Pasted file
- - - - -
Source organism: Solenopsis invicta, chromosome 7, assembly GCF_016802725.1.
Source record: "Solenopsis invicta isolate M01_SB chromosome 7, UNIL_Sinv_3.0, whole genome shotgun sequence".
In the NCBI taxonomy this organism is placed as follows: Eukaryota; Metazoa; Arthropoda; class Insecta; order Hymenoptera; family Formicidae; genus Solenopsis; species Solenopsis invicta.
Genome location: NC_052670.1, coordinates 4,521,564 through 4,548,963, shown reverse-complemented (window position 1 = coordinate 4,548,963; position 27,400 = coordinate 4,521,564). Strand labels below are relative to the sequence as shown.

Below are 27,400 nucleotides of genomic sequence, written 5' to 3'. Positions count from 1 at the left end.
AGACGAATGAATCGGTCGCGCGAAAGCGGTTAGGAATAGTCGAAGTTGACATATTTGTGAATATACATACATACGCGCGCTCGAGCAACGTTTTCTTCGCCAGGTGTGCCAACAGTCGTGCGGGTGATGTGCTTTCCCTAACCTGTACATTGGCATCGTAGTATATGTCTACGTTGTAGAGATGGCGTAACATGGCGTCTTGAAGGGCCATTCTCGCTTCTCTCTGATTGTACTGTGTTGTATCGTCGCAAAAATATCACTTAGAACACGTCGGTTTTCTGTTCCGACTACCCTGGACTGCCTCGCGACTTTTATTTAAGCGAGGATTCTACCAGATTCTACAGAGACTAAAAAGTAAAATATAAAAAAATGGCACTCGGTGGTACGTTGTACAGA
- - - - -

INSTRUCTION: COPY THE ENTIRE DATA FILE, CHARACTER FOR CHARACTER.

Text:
Source organism: Solenopsis invicta, chromosome 7, assembly GCF_016802725.1.
Source record: "Solenopsis invicta isolate M01_SB chromosome 7, UNIL_Sinv_3.0, whole genome shotgun sequence".
In the NCBI taxonomy this organism is placed as follows: Eukaryota; Metazoa; Arthropoda; class Insecta; order Hymenoptera; family Formicidae; genus Solenopsis; species Solenopsis invicta.
Genome location: NC_052670.1, coordinates 4,521,564 through 4,548,963, shown reverse-complemented (window position 1 = coordinate 4,548,963; position 27,400 = coordinate 4,521,564). Strand labels below are relative to the sequence as shown.

Below are 27,400 nucleotides of genomic sequence, written 5' to 3'. Positions count from 1 at the left end.
AGACGAATGAATCGGTCGCGCGAAAGCGGTTAGGAATAGTCGAAGTTGACATATTTGTGAATATACATACATACGCGCGCTCGAGCAACGTTTTCTTCGCCAGGTGTGCCAACAGTCGTGCGGGTGATGTGCTTTCCCTAACCTGTACATTGGCATCGTAGTATATGTCTACGTTGTAGAGATGGCGTAACATGGCGTCTTGAAGGGCCATTCTCGCTTCTCTCTGATTGTACTGTGTTGTATCGTCGCAAAAATATCACTTAGAACACGTCGGTTTTCTGTTCCGACTACCCTGGACTGCCTCGCGACTTTTATTTAAGCGAGGATTCTACCAGATTCTACAGAGACTAAAAAGTAAAATATAAAAAAATGGCACTCGGTGGTACGTTGTACAGA